A fews years ago, back when he was a defensive lineman at Texas State University, Michael Odiari was pulled over for a missing license plate. The encounter unfolded like any routine traffic stop — at least until the officer went from asking for license and registration to pointing a gun at Odiari's face because he “moved too fast.” Odiari emerged unharmed, but enough was enough.
“In a split second, I could’ve been one of the names,” says Odiari, now a Dallas-based entrepreneur. “And because I received the blessing to have life, it is my duty, my purpose, to speak for those who might not have the ability to speak anymore — to provide a solution.”
Odiari’s experience fits into a larger narrative of “driving while Black.” The U.S. population is only 12.3% Black, yet a study by Stanford University found that Black drivers are 20% more likely to be pulled over than their white counterparts. Another study found that Black men are 2.5 times more likely than white men to be killed by police during their lifetime.
Odiari’s answer to this crisis is an app named Check. Co-founded in 2018 with LaKeisha Turner, the product is the result of more than 80 hours of police ride-alongs and four years of observing proceedings in traffic court in pursuit of a safer, better traffic stop.
How does it work? An officer pulls over the driver and initiates a recorded video chat through the Check app, which also transmits the motorists’ driver’s license, insurance, and registration for review. Not only is the driver empowered to keep that officer accountable, but getting out of the car is entirely optional. Officers can issue a citation directly to the driver’s account, and the driver can resolve their citation without having to go to court.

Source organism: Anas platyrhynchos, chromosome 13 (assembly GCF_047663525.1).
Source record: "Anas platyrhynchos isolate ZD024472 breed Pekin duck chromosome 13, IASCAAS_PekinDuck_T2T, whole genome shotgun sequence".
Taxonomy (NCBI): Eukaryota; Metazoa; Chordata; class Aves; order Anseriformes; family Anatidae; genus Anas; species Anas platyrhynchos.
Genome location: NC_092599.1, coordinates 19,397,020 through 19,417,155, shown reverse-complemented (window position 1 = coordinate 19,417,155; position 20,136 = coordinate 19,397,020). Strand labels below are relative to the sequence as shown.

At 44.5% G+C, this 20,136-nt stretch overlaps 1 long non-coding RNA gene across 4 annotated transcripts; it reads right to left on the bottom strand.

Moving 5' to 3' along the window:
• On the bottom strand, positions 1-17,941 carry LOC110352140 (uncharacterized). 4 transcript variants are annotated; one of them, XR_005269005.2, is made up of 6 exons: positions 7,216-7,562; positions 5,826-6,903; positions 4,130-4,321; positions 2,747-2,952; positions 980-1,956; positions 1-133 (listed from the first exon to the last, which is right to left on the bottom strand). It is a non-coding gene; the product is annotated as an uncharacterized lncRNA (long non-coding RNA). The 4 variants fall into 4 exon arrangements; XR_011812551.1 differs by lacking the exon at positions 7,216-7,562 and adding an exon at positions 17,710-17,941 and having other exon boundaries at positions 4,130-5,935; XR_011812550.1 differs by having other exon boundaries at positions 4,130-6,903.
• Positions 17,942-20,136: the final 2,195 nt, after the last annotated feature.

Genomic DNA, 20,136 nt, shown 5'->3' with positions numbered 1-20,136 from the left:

“A traffic stop is a process,” Odiari explains. “There’s the part when you receive your citation, and then the part of resolving your citation. We took time to go into traffic courts to really understand their process, understand what goes into their docket, and that’s the value we’re providing to the people.”
Odiari is betting that public safety departments stand to gain as much from this venture as the driver. Research shows that traffic stops are a police officer’s most dangerous part of the job, and Check would eliminate this risk. Law enforcement agencies need only determine a way to reach critical mass in terms of participation. The Kyle Police Department in Kyle, TX, has said that if they can get at least 75% of the population of the city to participate, law enforcement there would adopt Check.
“Do I think it will be widely adopted? Yes. Because people are tired of being tired,” says Odiari. “We’ve seen the protests, the burning of buildings — which I don’t agree with — but that comes from a suppressed rage. People don’t want to talk anymore. We want a tangible change."
Odiari recently graduated from the Founder Institute’s Austin cohort, and is slated to be featured in season 2 of The Social Movement docuseries on Amazon Prime, which follows 40 entrepreneurs, CEOs, and investors around the world solving socioeconomic problems.
The business idea has only become more urgent with repeated incidents of police brutality. Although the app is still in the testing stages, Odiari and his team are full steam ahead with a campaign to raise awareness. Right now, Check has a GoFundMe page, and Odiari’s goal is to partner with a nonprofit to increase awareness. They’ve also partnered with professional athletes to execute a robust marketing strategy with the hashtag #StandWithCheck. The goal is to create a movement and cultivate a grassroots tribe.
“In order to make this happen we need to be smart, we need to be strategic about how we invest, but we, more so, need to be united,” Odiari says. “In order for change to happen, we need a united people.”